A multi-scale approach to characterizing developing executive functions
This multi-scale, multi-modal study aims to characterize the development of executive functions (EF) over the 1st 1000 days of life across diverse cultures and geographies. The international and multidisciplinary team brings together experts in global child health, EFs neurodevelopment, neuroimaging, nutrition, genomics, and the microbiome to realize several ambitious goals. The goals of the project are: i) rich longitudinal characterization of the structural and functional development of brain networks that underlie EFs. We will use behavior in combination with: A. state-of-the-art and multi-modal high-density EEG and MRI; and B. scalable low-field portable MRI and lower-density EEG to establish utility worldwide and particularly in global regions with limited resources; ii) rich longitudinal characterization of environmental influences on structural and functional development of brain networks that underlie EFs. Complementing the imaging portion of the study, the multimodal multiscale assessments include state-of-the-art deep phenotypic measurements including comprehensive surveys, sleep wearables, psychosocial and sociodemographic contextual factors, and biospecimen data to characterize health and environmental factors. The student(s) will be required to rapidly become familiar with a variety of data types, e.g., questionnaire data, physiological high-dimensional signals, neurobehavioral clinical examinations, neurodevelopmental assessments, etc. This DSI project will focus on the deep phenotyping of sleep in early life by analyzing objective and subjective measures. From a methodological point of view, the student(s) will support the development of: i) pipelines for the standardized and automated preprocessing and cleaning of physiological signals collected during sleep; ii) machine learning techniques (data-drive clustering, prediction) and iii) advanced statistical methodologies (inference, mediation, multidimensional data integration) tailored to the investigation of the role of sleep in relationship to the emergence of EF. The student(s) will join a young and highly dynamic multidisciplinary team of experts, students, and RAs (some who originally joined the lab as DSI-students).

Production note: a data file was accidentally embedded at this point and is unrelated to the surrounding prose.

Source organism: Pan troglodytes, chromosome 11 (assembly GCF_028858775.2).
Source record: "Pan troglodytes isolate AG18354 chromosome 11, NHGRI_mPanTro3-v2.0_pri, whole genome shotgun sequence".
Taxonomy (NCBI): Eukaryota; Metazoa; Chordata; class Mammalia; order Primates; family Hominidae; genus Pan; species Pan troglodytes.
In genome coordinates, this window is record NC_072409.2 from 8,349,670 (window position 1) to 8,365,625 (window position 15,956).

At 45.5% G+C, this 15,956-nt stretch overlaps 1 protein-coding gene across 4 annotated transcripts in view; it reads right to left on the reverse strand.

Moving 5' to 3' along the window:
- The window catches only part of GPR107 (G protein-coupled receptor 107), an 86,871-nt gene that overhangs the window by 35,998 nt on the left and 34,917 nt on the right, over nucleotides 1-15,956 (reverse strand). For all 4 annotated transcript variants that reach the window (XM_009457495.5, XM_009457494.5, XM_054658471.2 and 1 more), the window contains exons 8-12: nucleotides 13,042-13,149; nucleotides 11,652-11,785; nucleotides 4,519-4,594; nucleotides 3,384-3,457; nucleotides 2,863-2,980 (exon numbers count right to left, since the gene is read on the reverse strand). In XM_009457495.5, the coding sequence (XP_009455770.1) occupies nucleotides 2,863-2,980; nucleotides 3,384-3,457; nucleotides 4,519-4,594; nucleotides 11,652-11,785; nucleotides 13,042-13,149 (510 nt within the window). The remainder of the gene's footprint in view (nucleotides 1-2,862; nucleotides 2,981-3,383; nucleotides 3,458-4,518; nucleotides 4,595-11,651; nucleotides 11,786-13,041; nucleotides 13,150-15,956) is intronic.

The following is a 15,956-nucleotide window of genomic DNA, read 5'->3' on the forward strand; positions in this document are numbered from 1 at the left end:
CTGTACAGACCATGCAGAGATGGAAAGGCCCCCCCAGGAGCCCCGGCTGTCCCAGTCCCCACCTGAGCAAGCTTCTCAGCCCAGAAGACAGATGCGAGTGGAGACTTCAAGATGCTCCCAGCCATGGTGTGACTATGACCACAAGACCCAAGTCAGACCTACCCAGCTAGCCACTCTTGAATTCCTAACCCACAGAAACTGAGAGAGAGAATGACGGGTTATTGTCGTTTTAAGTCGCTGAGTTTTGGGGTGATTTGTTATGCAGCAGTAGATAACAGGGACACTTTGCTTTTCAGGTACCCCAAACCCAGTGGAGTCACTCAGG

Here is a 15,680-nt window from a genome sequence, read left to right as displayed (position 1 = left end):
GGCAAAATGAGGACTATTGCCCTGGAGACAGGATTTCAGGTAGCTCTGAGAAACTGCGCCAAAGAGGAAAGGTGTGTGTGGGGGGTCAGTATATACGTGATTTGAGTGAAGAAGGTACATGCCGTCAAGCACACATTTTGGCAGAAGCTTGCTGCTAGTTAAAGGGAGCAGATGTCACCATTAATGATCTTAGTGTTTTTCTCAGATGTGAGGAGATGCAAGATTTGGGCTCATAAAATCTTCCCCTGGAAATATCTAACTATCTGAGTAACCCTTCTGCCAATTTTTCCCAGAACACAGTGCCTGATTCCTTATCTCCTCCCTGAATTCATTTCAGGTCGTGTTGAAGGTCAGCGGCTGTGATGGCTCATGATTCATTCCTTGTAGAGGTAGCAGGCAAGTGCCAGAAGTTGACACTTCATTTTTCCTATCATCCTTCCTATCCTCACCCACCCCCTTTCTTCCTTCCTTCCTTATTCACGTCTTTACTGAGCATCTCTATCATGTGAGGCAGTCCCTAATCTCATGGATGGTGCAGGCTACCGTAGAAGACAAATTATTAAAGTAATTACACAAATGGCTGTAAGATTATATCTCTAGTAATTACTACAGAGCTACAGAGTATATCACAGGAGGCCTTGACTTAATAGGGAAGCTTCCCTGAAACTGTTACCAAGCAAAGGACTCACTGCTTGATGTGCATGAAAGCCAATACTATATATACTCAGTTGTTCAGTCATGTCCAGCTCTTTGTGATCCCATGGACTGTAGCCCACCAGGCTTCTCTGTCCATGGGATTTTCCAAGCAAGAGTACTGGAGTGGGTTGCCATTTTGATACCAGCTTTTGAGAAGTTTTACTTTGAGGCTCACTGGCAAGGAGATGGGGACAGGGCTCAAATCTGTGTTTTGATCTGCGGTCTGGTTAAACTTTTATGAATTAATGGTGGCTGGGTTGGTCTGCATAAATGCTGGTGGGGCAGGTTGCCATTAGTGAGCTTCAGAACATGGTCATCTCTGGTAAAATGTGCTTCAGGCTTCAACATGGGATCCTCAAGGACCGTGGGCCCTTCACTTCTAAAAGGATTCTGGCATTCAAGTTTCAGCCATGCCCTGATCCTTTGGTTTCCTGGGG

This project is eligible for a matching fund stipend from the Data Science Institute. This is not a guarantee of payment, and the total amount is subject to available funding.
- Professor: [William P. Fifer](Fifer Lab (William P. Fifer))
- Center/Lab: Psychiatry
- Earliest starting date: 10/17/2022
- End date:
- Number of hours per week of research expected during Fall 2022: ~15
- Skill sets: mandatory fluency in at least one coding language (Matlab, R, Python, SAS), preliminary experience with high-dimensional, longitudinal, and heterogeneous datasets. Ability to rapidly integrate and collaborate with a multidisciplinary team, predisposition to deliver results with a rapid turnaround and meet short term deadlines.
- Student eligibility:
freshman, sophomore, junior, senior, master’s
- International students on F1 or J1 visa: eligible
- Academic Credit Possible: Yes